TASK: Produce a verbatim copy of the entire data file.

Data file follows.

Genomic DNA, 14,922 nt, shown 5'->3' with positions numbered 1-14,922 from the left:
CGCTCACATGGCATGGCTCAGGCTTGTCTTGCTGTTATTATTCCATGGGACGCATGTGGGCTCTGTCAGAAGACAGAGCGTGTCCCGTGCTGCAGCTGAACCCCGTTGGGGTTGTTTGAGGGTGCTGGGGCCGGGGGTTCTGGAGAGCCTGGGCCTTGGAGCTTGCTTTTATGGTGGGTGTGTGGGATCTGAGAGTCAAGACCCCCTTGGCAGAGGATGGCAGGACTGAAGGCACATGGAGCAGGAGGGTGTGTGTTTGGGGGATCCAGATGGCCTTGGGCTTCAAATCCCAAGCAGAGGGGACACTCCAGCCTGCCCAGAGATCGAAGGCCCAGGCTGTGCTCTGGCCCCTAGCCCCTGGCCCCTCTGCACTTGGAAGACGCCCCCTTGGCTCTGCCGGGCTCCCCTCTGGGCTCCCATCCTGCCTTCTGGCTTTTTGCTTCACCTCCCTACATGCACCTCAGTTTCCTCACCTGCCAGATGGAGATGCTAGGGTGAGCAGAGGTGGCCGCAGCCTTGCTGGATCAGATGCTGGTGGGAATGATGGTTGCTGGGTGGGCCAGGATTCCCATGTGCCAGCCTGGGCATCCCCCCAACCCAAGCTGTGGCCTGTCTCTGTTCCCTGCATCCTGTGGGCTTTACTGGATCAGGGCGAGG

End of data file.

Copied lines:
Genomic DNA, 14,922 nt, shown 5'->3' with positions numbered 1-14,922 from the left:
CGCTCACATGGCATGGCTCAGGCTTGTCTTGCTGTTATTATTCCATGGGACGCATGTGGGCTCTGTCAGAAGACAGAGCGTGTCCCGTGCTGCAGCTGAACCCCGTTGGGGTTGTTTGAGGGTGCTGGGGCCGGGGGTTCTGGAGAGCCTGGGCCTTGGAGCTTGCTTTTATGGTGGGTGTGTGGGATCTGAGAGTCAAGACCCCCTTGGCAGAGGATGGCAGGACTGAAGGCACATGGAGCAGGAGGGTGTGTGTTTGGGGGATCCAGATGGCCTTGGGCTTCAAATCCCAAGCAGAGGGGACACTCCAGCCTGCCCAGAGATCGAAGGCCCAGGCTGTGCTCTGGCCCCTAGCCCCTGGCCCCTCTGCACTTGGAAGACGCCCCCTTGGCTCTGCCGGGCTCCCCTCTGGGCTCCCATCCTGCCTTCTGGCTTTTTGCTTCACCTCCCTACATGCACCTCAGTTTCCTCACCTGCCAGATGGAGATGCTAGGGTGAGCAGAGGTGGCCGCAGCCTTGCTGGATCAGATGCTGGTGGGAATGATGGTTGCTGGGTGGGCCAGGATTCCCATGTGCCAGCCTGGGCATCCCCCCAACCCAAGCTGTGGCCTGTCTCTGTTCCCTGCATCCTGTGGGCTTTACTGGATCAGGGCGAGG